April 1, 2010
Declare Worry Bankruptcy
by John UpChurch, Editor, Jesus.org
"Give your entire attention to what God is doing right now, and don't get worked up about what may or may not happen tomorrow. God will help you deal with whatever hard things come up when the time comes."
Matthew 6:34, MSG
I take comfort in marking things as being read. Email, RSS feeds, they all seem so much tidier when they're no longer showing as unread on the computer screen. I can finally relax when I've worked my way through each of them (at least until the next batch comes in). Whether I actually have time to comprehend what I read is beside the point.
My streamlined system often falls apart, however. Insert a busy day here, toss in an Internet outage there, and all those unread items suddenly add up. My RSS reader jumps from a few dozen nuggets to over a thousand nagging headlines. Sometimes it even stops counting and just adds a big + beside the number as if taunting me with how far behind I've gotten.
Occasionally, I unsubscribe from a few of my feeds to help manage the load. But the temptation to add more becomes too great, and I'm back staring at the + again. Knowing I'll only fall farther and farther behind, I finally declare information bankruptcy. Instead of considering what I might be missing, I zap everything and start from zero.
Christ directs us to do something very similar to our worries.
In real life, there's no "worry reader" that pools our concerns about our job, our finances, or our family. We can't work through the list one by one and mark them off after we've examined them. In fact, worries seem to flood in together—a child gets sick, a spouse gets angry, a bill goes unpaid. Most of the time, our first thought isn't to look up to God, but to look ahead.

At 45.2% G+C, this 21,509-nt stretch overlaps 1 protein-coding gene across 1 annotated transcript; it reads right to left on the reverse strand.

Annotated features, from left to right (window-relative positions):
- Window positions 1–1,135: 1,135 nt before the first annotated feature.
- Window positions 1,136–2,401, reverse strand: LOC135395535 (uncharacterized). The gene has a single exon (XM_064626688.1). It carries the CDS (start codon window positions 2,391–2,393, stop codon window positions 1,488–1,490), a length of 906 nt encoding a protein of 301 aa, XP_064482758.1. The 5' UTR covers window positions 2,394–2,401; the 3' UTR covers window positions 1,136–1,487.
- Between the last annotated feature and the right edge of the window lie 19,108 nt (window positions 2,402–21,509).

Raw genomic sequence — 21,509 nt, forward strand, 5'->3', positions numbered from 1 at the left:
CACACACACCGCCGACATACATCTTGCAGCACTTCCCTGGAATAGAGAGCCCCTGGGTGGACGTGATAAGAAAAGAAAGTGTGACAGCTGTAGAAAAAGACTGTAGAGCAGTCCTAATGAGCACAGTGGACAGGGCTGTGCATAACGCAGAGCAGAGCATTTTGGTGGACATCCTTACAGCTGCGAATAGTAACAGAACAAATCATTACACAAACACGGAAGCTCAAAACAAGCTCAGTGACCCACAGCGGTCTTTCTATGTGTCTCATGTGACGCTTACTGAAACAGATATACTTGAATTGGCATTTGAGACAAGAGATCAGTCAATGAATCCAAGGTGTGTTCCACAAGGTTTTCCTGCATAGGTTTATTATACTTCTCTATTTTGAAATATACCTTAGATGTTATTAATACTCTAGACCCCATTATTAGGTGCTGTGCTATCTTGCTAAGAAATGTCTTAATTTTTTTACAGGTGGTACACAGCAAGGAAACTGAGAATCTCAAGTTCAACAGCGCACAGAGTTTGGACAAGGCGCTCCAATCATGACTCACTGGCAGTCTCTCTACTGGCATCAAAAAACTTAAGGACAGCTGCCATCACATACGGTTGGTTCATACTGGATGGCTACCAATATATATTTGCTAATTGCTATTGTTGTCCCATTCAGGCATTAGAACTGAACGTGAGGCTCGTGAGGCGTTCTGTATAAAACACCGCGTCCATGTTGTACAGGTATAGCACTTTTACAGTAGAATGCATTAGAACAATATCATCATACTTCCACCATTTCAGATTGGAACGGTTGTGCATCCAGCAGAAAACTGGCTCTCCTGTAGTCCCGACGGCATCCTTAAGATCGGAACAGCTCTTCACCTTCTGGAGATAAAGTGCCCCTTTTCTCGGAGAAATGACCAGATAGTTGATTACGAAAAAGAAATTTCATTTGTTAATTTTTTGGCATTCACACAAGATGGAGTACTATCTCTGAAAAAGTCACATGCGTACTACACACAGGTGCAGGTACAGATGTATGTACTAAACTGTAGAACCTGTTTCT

I'm convinced that one of the questions I ask myself the most is "Well, what will I do when …?" But asking that question (in any of its iterations) goes against what Christ instructed me to do. He didn't say, "Worry about what will happen tomorrow," or, "Worry about everything happening right now." He said, "Give your entire attention to what God is doing right now."
In other words, declare worry bankruptcy. Focusing our entire attention on God and His actions in our lives nullifies the churning and grinding in the gut.
So what is God doing right now? Well, you're alive and reading this. The offer of being with God forever still applies. You can whip out His love letters to us in book or electronic form (i.e., the Bible). And He's never asleep or taking a break from being in charge.
Intersecting Faith & Life: Declaring bankruptcy on our worries doesn't mean being irresponsible; in fact, Christ means the opposite. Focusing on the God-present (what God is doing right now) keeps our "worry reader" empty and our throat-constricting doubts to a minimum.